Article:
Well, it’s inadvertently been sort of a Neuroscience Week here. This latest paper is a very interesting addition to the field indeed, just out from a very large team centered at the Allen Institute, where some rather large-scale work in the field has been done in the past. This one continues their tradition: it’s a look at single-cell-nucleus RNA sequencing in one brain region (the middle temporal gyrus), and seeing how much these standard classifications look when you get down to the gene expression level. And what’s more, they do the exact same in both human and mouse brain samples and compare across species. The MTG was chosen because it’s a region that’s often the subject of brain surgery for epilepsy, and there are thus frozen post-mortem samples available (as well as, in this study, a few that were provided immediately after such surgery itself). Isolating cell nuclei is also much easier then teasing apart individual neurons, and smaller single-cell studies have already shown that cell types can be distinguished from RNA in the nucleus.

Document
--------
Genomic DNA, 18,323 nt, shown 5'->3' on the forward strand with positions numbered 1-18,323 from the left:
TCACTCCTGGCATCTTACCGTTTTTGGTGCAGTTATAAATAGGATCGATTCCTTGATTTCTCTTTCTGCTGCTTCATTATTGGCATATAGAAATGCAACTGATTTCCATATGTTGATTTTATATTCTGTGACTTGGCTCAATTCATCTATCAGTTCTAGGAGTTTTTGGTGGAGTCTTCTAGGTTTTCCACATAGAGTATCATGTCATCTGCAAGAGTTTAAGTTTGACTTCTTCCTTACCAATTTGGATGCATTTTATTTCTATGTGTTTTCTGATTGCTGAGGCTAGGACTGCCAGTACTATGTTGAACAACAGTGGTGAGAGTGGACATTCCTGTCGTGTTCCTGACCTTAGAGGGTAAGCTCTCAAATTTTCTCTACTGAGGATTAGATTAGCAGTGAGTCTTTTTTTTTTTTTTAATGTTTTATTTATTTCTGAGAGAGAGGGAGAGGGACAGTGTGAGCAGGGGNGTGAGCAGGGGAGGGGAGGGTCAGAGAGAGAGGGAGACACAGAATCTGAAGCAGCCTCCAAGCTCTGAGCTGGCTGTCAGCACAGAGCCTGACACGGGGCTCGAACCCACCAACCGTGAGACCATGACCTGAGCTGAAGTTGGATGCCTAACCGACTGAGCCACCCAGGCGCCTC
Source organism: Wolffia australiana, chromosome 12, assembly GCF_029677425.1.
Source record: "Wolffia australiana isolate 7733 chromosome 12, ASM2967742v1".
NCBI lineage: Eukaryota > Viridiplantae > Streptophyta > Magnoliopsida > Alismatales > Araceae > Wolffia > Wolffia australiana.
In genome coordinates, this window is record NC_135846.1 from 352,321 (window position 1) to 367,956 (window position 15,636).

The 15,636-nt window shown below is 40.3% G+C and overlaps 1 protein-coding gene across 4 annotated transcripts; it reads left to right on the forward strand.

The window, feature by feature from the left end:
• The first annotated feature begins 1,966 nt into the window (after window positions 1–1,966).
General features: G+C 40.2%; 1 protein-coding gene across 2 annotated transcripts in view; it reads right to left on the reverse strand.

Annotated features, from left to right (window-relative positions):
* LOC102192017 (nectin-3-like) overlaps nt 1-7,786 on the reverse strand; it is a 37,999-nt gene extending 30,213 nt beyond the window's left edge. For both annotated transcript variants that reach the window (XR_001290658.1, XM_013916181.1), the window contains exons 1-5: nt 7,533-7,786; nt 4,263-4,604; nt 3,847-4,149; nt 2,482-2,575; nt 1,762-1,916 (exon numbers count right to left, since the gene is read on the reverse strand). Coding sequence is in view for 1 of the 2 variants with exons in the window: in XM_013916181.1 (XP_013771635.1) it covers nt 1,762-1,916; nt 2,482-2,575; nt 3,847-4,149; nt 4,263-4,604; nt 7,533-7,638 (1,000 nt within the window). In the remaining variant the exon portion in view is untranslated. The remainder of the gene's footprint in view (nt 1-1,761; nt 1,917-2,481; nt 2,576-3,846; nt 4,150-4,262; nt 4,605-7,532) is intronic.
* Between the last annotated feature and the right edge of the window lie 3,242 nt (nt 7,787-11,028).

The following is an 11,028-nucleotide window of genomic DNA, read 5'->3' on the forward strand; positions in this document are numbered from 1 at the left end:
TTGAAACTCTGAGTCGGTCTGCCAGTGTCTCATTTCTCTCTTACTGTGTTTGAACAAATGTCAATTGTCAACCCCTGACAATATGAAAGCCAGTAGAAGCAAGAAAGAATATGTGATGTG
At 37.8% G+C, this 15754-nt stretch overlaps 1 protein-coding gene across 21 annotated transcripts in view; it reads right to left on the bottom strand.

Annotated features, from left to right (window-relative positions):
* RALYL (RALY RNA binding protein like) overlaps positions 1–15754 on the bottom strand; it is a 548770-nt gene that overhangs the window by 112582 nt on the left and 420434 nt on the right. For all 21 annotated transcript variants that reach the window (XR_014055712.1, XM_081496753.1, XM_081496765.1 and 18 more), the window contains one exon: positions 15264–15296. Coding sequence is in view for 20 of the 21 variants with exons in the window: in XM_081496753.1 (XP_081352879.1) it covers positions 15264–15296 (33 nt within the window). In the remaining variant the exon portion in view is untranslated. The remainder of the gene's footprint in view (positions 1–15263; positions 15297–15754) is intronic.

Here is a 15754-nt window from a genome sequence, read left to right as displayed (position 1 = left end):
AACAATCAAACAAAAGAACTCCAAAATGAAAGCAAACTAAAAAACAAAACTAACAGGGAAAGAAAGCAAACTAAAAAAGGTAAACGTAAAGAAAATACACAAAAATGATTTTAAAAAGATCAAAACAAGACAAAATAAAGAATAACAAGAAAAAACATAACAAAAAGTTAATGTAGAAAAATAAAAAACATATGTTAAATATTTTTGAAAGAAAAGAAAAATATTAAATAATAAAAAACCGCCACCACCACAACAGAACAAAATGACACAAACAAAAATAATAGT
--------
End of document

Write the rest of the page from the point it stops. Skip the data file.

There are a lot of results to think about. First off, it’s important to stipulate that the cellular architecture of the human and mouse brain tissues are “surprisingly well-conserved“, as the authors put it. This has been apparent from anatomical studies (at increasing levels of detail) for many decades. In other words, if you were handed a small brain tissue sample of this sort and some high-quality microscopes, you would have to bear down on them to say if you were looking at a human brain or a mouse one. They’re organized in very similar fashion with a similar apparent diversity of cell types. There are some distinct astrocyte types in human brain tissue as opposed to mouse and different distributions of other types (such as “rosehip neurons”), but these differences are not always easy to spot.